Talking with Stanley Kunitz : Book Review

“TALKING WITH STANLEY KUNITZ,”

by JUANITA TORRENCE-THOMPSON

66 pages

Torderwarz Publishing Company

REVIEWER: DOMINICK ARBOLAY

JUANITA TORRENCE-THOMPSON’S 7th book, Talking With Stanley Kunitz, starts a theme of the juxtaposition of everyday life with the extraordinary. An African American girl meeting actor Orson Wells on a London street in “Teenager in London’s West End” and poet, Stanley Kunitz in New York. A Brazilian hack in New York’s encounter with a movie star in “Driving Robert DeNiro” (the irony of Taxi Driver, which made DeNiro a major star, and the Brazilian cab driver, coincidentally and subtley harks back to DeNiro’s cab driver character in the movie which Torrence-Thompson acted in). Poems such as the skillful sestina form “Falling in Love With Little Neck Bay” explode with color and images. “It is a honeymoon for my eyes” indeed.

Several issues are brewing including civil rights, urban and racial issues, slavery and its legacies and music. There are the memorable poetic jaunts through New England, such as a biker unexpectedly holding a door for an elderly African American lady as his bemused pack looks on in “Bikers Enroute.”

BIKERS ENROUTE

The old man and woman

poked along the New England Thruway

in their five-year old Mercury

stopping now and then to photograph

a feast of colors gripping the trees

and inhabiting distant mountains

First stop in Guilford, Vermont

bore a bevy of tough-looking, ruddy-skinned bikers

dressed sky to ground in black leather

like they stepped out of Marlon Brando’s

“The Wild One,” keen like a Sunday Prance in the Park

They charged through swinging doors

wearing black skull caps. One tall,

muscular biker with probing  blue eyes

and a skull tattoo hung on his arm

held the door open for the plump old woman

His smirk belied it was a happenstance

— an unintentional gesture —

as he imitated her walk to his buddies

Their throaty laughs swirled through the air

“Front of the Bus With Rosa Parks” is a powerful demand for equality and justice, which is another occurring theme. The South African theme poems and “Knowing” – the stand-out piece — set in Birmingham, Alabama, deal with remembering injustices that tie in with Rosa Parks.  Sometimes justice comes in subtler tones such as an ailing BB King still able to perform his magic on his guitar, or a woman asking for a divorce in “Checkmate.”

KNOWING

Knowing she dabbled in art,

Creating sculptured delights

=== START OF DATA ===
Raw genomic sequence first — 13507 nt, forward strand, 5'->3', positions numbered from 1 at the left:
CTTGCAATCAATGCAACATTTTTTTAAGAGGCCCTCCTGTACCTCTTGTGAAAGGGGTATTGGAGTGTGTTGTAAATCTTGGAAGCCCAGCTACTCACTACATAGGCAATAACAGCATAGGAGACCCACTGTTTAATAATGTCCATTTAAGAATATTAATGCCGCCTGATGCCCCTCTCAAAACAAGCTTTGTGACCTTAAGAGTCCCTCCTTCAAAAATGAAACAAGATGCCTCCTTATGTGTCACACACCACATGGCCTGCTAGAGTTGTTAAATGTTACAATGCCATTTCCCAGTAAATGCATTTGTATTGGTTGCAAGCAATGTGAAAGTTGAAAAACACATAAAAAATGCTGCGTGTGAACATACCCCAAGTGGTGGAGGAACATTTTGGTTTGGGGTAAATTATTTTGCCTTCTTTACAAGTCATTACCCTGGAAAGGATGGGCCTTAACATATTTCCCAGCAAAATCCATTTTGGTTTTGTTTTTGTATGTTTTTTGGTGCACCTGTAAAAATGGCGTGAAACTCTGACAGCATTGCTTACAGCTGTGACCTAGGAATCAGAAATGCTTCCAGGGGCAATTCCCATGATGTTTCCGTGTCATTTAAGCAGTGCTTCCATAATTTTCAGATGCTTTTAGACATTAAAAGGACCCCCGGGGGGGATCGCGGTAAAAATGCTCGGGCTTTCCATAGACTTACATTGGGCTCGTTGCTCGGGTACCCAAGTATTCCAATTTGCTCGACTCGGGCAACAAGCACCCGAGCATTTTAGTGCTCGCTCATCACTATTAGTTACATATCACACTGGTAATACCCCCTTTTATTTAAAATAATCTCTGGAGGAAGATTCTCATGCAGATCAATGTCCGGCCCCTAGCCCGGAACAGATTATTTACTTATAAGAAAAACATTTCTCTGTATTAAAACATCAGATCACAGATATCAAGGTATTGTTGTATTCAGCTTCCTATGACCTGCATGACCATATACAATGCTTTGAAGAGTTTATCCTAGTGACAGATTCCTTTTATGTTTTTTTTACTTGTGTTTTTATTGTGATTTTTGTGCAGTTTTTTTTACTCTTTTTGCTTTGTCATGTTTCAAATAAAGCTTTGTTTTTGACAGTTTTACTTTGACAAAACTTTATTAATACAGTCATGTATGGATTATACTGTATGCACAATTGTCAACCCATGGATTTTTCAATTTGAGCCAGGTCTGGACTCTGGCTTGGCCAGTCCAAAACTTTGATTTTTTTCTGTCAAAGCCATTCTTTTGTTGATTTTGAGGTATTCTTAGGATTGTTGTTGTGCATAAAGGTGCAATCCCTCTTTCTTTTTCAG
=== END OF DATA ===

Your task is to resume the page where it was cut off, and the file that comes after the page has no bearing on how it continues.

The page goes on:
That repleted her soul like

An immovable feast.

Knowing she flew South

To his funeral – A dear friend –

Couldn’t miss it.

Knowing she saw his and her friends

There like Old Home Week

— Alabama college days re-blossomed.

Knowing she attended a fish fry

At his widow’s mansion. What an eye opener!

She loved her twin girls,

Workaholic husband, Ralph, but

Had she made the right choices?

Should she have moved South

To wallow in luxury?

Knowing she traveled to Birmingham now

Photographed a famous church

Where black children were murdered on 16th Street

Knowing she wandered the streets

With her friend where Birmingham hoses

Had attacked black protesters

Streets that looked quite innocent now

Knowing she bought fruit

At Birmingham Farmer’s Market

Paid the young white clerk

Who smiled, looked into her mahogany face

And said, “Thank you for your patronage, ma’m,

Come again.”  Knowing she was surprised,

But returned a smile as, “You’re welcome.”

Flew from her lips.

Knowing she sauntered out of that Birmingham

Market feeling at peace with herself

And knowing and knowing and knowing…

Then there are the Vermont poems which display another side of Torrence-Thompson’s view of the world. We have the playfulness of “Bennington Gas Station,” the unexpected discovery in “Dog Walking Man,” and the quiet, imaginative poem, “Echoes From the Mountain Top.” Here is an excerpt:

ECHOES FROM THE MOUNTAINTOP

Suddenly I fall back in time

to horse-drawn carriages

imagine my mother’s tender smile,

loving voice echo my name calling

from the mountain peak

I lift my hand into the air

almost touching the amber sky

Juanita Torrence-Thompson has painted a magnificent treasury of poems people can relate to and learn from without being preachy. “Talking With Stanley Kunitz” will put a smile on your face or elicit a teardrop, but you will feel compelled to keep reading. As usual, Torrence-Thompson delivers.

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